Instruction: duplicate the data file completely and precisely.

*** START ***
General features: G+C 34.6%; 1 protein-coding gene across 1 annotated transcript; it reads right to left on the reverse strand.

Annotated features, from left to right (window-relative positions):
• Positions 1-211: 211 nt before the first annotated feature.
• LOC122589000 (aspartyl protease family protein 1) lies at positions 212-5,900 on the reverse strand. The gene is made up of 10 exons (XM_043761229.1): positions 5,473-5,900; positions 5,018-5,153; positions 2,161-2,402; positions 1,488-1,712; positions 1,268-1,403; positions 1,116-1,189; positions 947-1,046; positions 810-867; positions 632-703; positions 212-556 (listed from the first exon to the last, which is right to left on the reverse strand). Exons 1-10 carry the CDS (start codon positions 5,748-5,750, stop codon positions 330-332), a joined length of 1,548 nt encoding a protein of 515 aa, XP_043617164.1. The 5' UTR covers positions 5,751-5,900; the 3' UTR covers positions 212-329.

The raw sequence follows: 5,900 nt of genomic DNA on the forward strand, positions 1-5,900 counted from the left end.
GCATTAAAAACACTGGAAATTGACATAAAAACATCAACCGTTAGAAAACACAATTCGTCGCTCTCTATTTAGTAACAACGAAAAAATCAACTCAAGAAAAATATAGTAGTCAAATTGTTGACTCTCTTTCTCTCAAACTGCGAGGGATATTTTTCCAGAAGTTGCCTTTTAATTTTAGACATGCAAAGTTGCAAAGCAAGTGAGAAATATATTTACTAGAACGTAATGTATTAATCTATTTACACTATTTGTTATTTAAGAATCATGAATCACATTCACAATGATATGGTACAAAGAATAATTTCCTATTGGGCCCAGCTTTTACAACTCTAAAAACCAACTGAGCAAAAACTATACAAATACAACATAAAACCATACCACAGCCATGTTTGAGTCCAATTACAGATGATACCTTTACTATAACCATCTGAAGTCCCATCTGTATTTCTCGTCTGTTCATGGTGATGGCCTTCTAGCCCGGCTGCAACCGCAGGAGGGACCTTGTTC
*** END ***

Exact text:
General features: G+C 34.6%; 1 protein-coding gene across 1 annotated transcript; it reads right to left on the reverse strand.

Annotated features, from left to right (window-relative positions):
• Positions 1-211: 211 nt before the first annotated feature.
• LOC122589000 (aspartyl protease family protein 1) lies at positions 212-5,900 on the reverse strand. The gene is made up of 10 exons (XM_043761229.1): positions 5,473-5,900; positions 5,018-5,153; positions 2,161-2,402; positions 1,488-1,712; positions 1,268-1,403; positions 1,116-1,189; positions 947-1,046; positions 810-867; positions 632-703; positions 212-556 (listed from the first exon to the last, which is right to left on the reverse strand). Exons 1-10 carry the CDS (start codon positions 5,748-5,750, stop codon positions 330-332), a joined length of 1,548 nt encoding a protein of 515 aa, XP_043617164.1. The 5' UTR covers positions 5,751-5,900; the 3' UTR covers positions 212-329.

The raw sequence follows: 5,900 nt of genomic DNA on the forward strand, positions 1-5,900 counted from the left end.
GCATTAAAAACACTGGAAATTGACATAAAAACATCAACCGTTAGAAAACACAATTCGTCGCTCTCTATTTAGTAACAACGAAAAAATCAACTCAAGAAAAATATAGTAGTCAAATTGTTGACTCTCTTTCTCTCAAACTGCGAGGGATATTTTTCCAGAAGTTGCCTTTTAATTTTAGACATGCAAAGTTGCAAAGCAAGTGAGAAATATATTTACTAGAACGTAATGTATTAATCTATTTACACTATTTGTTATTTAAGAATCATGAATCACATTCACAATGATATGGTACAAAGAATAATTTCCTATTGGGCCCAGCTTTTACAACTCTAAAAACCAACTGAGCAAAAACTATACAAATACAACATAAAACCATACCACAGCCATGTTTGAGTCCAATTACAGATGATACCTTTACTATAACCATCTGAAGTCCCATCTGTATTTCTCGTCTGTTCATGGTGATGGCCTTCTAGCCCGGCTGCAACCGCAGGAGGGACCTTGTTC